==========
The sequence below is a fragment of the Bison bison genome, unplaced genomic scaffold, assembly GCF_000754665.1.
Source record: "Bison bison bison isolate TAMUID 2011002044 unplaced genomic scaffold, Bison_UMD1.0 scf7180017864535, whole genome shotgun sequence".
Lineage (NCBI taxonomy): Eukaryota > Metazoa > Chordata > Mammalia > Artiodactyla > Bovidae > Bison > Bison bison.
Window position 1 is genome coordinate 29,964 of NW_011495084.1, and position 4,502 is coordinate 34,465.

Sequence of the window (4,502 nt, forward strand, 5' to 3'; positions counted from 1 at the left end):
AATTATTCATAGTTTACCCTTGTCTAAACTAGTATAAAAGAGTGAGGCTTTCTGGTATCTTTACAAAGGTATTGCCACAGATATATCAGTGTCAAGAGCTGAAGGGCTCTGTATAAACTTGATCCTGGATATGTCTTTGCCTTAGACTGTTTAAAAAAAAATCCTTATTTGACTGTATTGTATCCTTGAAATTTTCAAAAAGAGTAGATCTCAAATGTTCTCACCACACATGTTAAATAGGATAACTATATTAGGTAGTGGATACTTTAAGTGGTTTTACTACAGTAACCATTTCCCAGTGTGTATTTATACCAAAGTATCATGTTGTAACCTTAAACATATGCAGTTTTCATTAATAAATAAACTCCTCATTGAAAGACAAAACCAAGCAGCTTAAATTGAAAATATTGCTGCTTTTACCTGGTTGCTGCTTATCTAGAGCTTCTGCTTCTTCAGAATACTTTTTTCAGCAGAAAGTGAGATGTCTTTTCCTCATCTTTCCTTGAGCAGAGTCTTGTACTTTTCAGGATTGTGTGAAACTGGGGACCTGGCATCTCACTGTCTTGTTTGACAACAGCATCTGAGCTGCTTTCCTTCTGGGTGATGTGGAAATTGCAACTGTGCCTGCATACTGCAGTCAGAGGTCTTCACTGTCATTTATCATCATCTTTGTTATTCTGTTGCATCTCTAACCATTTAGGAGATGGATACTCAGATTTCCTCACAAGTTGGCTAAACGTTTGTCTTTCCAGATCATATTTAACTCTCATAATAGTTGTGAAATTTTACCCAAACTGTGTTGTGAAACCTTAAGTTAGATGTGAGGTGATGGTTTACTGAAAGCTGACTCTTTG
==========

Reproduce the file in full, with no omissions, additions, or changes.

The sequence below is a fragment of the Bison bison genome, unplaced genomic scaffold, assembly GCF_000754665.1.
Source record: "Bison bison bison isolate TAMUID 2011002044 unplaced genomic scaffold, Bison_UMD1.0 scf7180017864535, whole genome shotgun sequence".
Lineage (NCBI taxonomy): Eukaryota > Metazoa > Chordata > Mammalia > Artiodactyla > Bovidae > Bison > Bison bison.
Window position 1 is genome coordinate 29,964 of NW_011495084.1, and position 4,502 is coordinate 34,465.

Sequence of the window (4,502 nt, forward strand, 5' to 3'; positions counted from 1 at the left end):
AATTATTCATAGTTTACCCTTGTCTAAACTAGTATAAAAGAGTGAGGCTTTCTGGTATCTTTACAAAGGTATTGCCACAGATATATCAGTGTCAAGAGCTGAAGGGCTCTGTATAAACTTGATCCTGGATATGTCTTTGCCTTAGACTGTTTAAAAAAAAATCCTTATTTGACTGTATTGTATCCTTGAAATTTTCAAAAAGAGTAGATCTCAAATGTTCTCACCACACATGTTAAATAGGATAACTATATTAGGTAGTGGATACTTTAAGTGGTTTTACTACAGTAACCATTTCCCAGTGTGTATTTATACCAAAGTATCATGTTGTAACCTTAAACATATGCAGTTTTCATTAATAAATAAACTCCTCATTGAAAGACAAAACCAAGCAGCTTAAATTGAAAATATTGCTGCTTTTACCTGGTTGCTGCTTATCTAGAGCTTCTGCTTCTTCAGAATACTTTTTTCAGCAGAAAGTGAGATGTCTTTTCCTCATCTTTCCTTGAGCAGAGTCTTGTACTTTTCAGGATTGTGTGAAACTGGGGACCTGGCATCTCACTGTCTTGTTTGACAACAGCATCTGAGCTGCTTTCCTTCTGGGTGATGTGGAAATTGCAACTGTGCCTGCATACTGCAGTCAGAGGTCTTCACTGTCATTTATCATCATCTTTGTTATTCTGTTGCATCTCTAACCATTTAGGAGATGGATACTCAGATTTCCTCACAAGTTGGCTAAACGTTTGTCTTTCCAGATCATATTTAACTCTCATAATAGTTGTGAAATTTTACCCAAACTGTGTTGTGAAACCTTAAGTTAGATGTGAGGTGATGGTTTACTGAAAGCTGACTCTTTG